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Neuropsychopharmacology. 2017 Jan;42(2):551-561. doi: 10.1038/npp.2016.170. Epub 2016 Aug 24.

Effects of Anodal Transcranial Direct Current Stimulation and Serotonergic Enhancement on Memory Performance in Young and Older Adults.

Author information

1
Department of Neurology and NeuroCure Clinical Research Center, Charité Universitätsmedizin Berlin, Berlin, Germany.
2
Department of Biostatistics and Clinical Epidemiology, Charité Universitätsmedizin Berlin, Berlin, Germany.
3
Center for Stroke Research, Charité Universitätsmedizin Berlin, Berlin, Germany.

Abstract

In the absence of effective therapies for dementia and its precursors, enhancing neuroplasticity by means of non-invasive brain stimulation such as anodal transcranial direct current stimulation (atDCS) might be a promising approach to counteract or delay the onset of cognitive decline, but effect sizes have been moderate so far. Previous reports indicate that increasing serotonin levels may enhance atDCS-induced neuroplasticity. However, evidence for serotonergic modulation of atDCS effects on memory is still lacking. Here, we conducted a double-blind, randomized, sham-/placebo-controlled trial to investigate the impact of a selective serotonin reuptake inhibitor (SSRI; single dose of 20 mg citalopram) and atDCS over the right temporoparietal cortex (1 mA, 20 min) on memory formation. Twenty young and 20 older subjects completed an object-location learning task in each of the four conditions: sham+placebo, sham+SSRI, atDCS+placebo, and atDCS+SSRI. Outcome measures were performance in immediate (primary outcome) and delayed cued recall. While we found an SSRI effect, but no statistically significant effect of atDCS on immediate recall scores, young and older adults benefited most from the combined application (comparisons: atDCS+SSRI>atDCS+placebo and atDCS+SSRI>sham+placebo). Thus, our data provide evidence that atDCS improves memory formation if serotonergic neurotransmission is enhanced simultaneously. Further studies are needed to assess whether these findings extend to clinical populations with memory impairment and translate into clinically relevant improvements after long-term serotonergic enhancement and repeated stimulation.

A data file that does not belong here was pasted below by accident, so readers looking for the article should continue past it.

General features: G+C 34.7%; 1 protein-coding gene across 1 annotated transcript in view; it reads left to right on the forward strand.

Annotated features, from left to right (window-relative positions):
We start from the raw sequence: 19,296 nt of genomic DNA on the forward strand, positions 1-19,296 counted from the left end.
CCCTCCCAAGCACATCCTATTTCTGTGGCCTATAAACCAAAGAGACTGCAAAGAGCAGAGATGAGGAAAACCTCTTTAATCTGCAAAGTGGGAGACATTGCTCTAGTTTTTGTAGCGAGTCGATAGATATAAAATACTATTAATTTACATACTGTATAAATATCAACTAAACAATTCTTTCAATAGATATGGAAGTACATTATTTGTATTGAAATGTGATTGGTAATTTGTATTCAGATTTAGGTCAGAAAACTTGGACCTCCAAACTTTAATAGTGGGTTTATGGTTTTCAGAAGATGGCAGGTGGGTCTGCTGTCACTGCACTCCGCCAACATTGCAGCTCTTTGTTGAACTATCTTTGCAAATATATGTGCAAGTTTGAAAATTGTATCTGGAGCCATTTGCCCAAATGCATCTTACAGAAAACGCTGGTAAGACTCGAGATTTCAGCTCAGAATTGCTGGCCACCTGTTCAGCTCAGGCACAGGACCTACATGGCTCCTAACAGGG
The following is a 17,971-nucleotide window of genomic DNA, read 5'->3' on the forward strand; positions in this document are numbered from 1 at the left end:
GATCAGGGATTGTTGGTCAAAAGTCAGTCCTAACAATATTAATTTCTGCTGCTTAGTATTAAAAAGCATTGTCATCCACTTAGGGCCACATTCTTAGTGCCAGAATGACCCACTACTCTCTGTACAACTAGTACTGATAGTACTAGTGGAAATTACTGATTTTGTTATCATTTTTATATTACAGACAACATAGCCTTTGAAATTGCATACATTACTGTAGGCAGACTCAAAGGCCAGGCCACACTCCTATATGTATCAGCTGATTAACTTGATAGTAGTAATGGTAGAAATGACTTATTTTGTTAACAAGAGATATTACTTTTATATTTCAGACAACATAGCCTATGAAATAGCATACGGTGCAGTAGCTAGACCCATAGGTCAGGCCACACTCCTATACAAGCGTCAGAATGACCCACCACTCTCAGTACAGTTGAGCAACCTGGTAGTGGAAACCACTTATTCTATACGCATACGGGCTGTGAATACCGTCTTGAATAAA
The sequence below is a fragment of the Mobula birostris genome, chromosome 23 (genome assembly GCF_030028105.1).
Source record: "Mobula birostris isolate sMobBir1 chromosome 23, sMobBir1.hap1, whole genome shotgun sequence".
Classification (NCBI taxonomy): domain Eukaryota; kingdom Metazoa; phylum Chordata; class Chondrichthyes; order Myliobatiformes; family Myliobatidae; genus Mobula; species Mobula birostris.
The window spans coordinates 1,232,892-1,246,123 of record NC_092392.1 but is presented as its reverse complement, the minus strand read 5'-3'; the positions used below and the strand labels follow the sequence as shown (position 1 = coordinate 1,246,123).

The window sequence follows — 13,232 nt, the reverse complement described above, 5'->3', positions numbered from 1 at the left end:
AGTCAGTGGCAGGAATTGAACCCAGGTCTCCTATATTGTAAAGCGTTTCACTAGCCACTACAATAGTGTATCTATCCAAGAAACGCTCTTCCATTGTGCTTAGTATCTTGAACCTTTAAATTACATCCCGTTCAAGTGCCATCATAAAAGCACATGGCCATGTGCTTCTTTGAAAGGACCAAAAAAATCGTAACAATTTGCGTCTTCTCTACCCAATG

PMID:
27555381
PMCID:
PMC5399237
DOI:
10.1038/npp.2016.170
[Indexed for MEDLINE]
Free PMC Article

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